lime

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English[edit]

Pronunciation[edit]

Etymology 1[edit]

Old English līm, from Proto-Germanic *līmaz. Cognate with Danish lim (from Old Norse lím), Dutch lijm, German Leim; Latin limus ‎(mud).

Noun[edit]

lime ‎(countable and uncountable, plural limes)

  1. (chemistry) A general term for inorganic materials containing calcium, usually calcium oxide or calcium hydroxide; quicklime.
    • 1952, L.F. Salzman, Building in England, page 149.
      Lime, which is the product of the burning of chalk or limestone, might be bought ready burnt, or it could be burnt in kilns specially constructed in the neighbourhood of the building operations.
  2. (poetic) Any gluey or adhesive substance; something which traps or captures someone; sometimes a synonym for birdlime.
    • 1610, The Tempest, by William Shakespeare, act 4 scene 1
      Monster, come, put some lime upon your fingers, and away with the rest.
    • (Can we date this quote?) Wordsworth
      Like the lime that foolish birds are caught with.
Derived terms[edit]
See also[edit]
Translations[edit]
The translations below need to be checked and inserted above into the appropriate translation tables, removing any numbers. Numbers do not necessarily match those in definitions. See instructions at Help:How to check translations.

Verb[edit]

lime ‎(third-person singular simple present limes, present participle liming, simple past and past participle limed)

  1. (transitive) To treat with calcium hydroxide or calcium oxide (lime).
  2. (transitive) To smear with birdlime.
    1. (rare) To ensnare, catch, entrap.
  3. (transitive) To apply limewash
Translations[edit]

Etymology 2[edit]

Avenue of limes (Tilia) in Prague.

An alteration of line, a variant form of lind.

Noun[edit]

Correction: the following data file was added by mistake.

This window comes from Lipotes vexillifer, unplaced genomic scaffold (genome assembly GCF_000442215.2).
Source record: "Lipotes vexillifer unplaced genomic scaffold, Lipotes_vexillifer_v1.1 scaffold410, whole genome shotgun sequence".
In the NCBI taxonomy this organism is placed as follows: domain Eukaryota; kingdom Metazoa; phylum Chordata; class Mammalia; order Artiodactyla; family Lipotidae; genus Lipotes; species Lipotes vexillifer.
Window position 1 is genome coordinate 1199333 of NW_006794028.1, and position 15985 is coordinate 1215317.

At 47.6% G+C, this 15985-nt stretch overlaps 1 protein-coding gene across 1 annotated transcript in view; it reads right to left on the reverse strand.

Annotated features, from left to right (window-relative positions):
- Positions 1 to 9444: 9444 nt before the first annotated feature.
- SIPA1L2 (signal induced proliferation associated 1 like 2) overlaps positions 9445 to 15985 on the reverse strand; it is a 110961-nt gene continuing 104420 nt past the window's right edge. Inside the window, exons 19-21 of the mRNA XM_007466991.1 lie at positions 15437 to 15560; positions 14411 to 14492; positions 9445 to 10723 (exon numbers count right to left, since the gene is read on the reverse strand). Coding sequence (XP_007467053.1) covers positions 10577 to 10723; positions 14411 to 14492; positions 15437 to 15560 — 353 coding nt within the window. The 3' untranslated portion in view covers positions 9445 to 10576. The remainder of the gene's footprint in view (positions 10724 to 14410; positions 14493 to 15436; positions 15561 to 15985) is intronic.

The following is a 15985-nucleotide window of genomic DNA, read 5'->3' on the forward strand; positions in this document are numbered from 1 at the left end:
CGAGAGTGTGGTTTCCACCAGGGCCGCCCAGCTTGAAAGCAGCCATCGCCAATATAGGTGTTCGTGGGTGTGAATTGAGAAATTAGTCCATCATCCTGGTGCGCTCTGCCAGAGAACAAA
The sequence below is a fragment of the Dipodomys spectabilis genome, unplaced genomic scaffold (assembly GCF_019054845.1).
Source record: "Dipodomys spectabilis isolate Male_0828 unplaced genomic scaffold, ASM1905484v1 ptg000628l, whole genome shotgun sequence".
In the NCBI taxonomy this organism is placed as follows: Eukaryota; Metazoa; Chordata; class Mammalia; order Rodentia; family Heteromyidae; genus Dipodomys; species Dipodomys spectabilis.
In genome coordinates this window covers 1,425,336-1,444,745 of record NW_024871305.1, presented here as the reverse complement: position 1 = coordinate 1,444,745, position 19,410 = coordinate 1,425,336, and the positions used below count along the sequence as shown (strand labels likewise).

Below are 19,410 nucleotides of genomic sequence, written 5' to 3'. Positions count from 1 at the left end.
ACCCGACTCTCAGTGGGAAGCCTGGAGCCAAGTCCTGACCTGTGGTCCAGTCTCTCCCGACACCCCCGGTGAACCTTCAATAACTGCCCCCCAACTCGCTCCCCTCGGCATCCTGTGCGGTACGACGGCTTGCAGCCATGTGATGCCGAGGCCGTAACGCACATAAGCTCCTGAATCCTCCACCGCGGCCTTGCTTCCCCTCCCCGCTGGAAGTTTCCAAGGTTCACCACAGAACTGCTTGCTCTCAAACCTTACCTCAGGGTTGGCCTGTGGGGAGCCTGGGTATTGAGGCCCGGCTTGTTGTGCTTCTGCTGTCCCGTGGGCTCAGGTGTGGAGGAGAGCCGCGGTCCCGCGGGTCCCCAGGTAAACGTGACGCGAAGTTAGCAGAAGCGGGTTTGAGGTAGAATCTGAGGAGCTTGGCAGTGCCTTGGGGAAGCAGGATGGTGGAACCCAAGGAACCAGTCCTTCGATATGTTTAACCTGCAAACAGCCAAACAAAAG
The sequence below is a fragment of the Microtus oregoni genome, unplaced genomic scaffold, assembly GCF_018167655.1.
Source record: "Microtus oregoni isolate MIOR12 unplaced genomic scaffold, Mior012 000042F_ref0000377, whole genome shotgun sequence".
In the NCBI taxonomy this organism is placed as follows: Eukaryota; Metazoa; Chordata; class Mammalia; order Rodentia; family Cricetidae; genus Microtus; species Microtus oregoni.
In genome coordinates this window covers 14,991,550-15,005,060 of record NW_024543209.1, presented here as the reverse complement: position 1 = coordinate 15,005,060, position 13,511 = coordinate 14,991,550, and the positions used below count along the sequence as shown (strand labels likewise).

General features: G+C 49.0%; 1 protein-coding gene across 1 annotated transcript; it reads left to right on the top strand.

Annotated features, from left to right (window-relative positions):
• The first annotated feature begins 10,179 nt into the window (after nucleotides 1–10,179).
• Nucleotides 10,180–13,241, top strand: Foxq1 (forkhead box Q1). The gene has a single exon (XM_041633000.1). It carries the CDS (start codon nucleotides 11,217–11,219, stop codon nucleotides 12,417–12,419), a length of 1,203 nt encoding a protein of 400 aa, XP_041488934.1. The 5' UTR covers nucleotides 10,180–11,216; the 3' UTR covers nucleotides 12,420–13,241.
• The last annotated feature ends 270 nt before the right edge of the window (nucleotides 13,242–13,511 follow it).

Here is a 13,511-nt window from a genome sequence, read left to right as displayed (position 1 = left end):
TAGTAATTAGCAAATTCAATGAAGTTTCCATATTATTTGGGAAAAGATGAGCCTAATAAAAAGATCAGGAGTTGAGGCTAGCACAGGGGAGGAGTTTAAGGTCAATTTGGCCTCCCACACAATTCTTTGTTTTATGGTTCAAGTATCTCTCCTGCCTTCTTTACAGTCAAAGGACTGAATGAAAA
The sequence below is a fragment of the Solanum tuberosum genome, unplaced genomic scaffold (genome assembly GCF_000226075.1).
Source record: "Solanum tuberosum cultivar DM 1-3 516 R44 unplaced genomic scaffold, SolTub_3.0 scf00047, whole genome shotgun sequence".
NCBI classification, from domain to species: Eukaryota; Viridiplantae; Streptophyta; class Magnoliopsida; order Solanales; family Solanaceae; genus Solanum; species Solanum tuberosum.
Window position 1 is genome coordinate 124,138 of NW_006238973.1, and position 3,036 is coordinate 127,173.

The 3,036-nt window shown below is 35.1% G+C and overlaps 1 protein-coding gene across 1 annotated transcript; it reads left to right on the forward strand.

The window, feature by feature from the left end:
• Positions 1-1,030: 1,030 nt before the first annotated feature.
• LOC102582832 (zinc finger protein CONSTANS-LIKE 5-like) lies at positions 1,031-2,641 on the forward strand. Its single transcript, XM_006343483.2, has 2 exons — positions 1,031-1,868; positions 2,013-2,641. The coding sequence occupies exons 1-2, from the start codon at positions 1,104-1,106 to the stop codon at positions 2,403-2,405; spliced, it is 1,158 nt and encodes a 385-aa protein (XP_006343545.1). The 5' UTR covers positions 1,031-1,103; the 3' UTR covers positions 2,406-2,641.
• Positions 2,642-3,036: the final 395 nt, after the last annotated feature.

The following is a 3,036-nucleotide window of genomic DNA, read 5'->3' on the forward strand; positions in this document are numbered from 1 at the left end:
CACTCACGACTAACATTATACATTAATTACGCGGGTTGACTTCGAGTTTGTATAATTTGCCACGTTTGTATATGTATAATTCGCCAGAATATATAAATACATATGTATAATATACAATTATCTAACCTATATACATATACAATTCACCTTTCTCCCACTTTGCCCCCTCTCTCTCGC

lime ‎(plural limes)

  1. A deciduous tree of the genus Tilia, especially Tilia × europaea; the linden tree, or its wood.
    • 1871–72, George Eliot, Middlemarch, Chapter 3
      she looked before her, not consciously seeing, but absorbing into the intensity of her mood, the solemn glory of the afternoon with its long swathes of light between the far-off rows of limes, whose shadows touched each other.
Related terms[edit]
Usage notes[edit]
  • Both this and the citrus are trees with fragrant flowers, but this is more temperate and the citrus is more tropical and subtropical. Outside of Europe and adjoining parts of Asia, the citrus sense is much more common
Translations[edit]

Etymology 3[edit]

Wikipedia has an article on:

Wikipedia

Avocados and limes.

From French lime, from Spanish lima, from Arabic لِيمَة ‎(līma).

Noun[edit]

lime ‎(plural limes)

  1. Any of several green citrus fruit, somewhat smaller and sharper-tasting than a lemon.
  2. Any of the trees that bear limes, especially key lime, Citrus aurantiifolia.
  3. A light, somewhat yellowish, green colour associated with the fruits of a lime tree.
    lime colour:    
    web lime colour:    
Usage notes[edit]

Both this and the linden are trees with fragrant flowers, but the linden is more temperate and this is more tropical and subtropical. Outside of Europe and adjoining parts of Asia, this sense is much more common.

Derived terms[edit]
See also[edit]
Translations[edit]
The translations below need to be checked and inserted above into the appropriate translation tables, removing any numbers. Numbers do not necessarily match those in definitions. See instructions at Help:How to check translations.

Adjective[edit]

lime ‎(not comparable)

  1. Containing lime or lime juice.
  2. Having the aroma or flavor of lime.
  3. Lime-green.
Translations[edit]

Etymology 4[edit]

Back-formation from limer.

Verb[edit]

lime ‎(third-person singular simple present limes, present participle liming, simple past and past participle limed)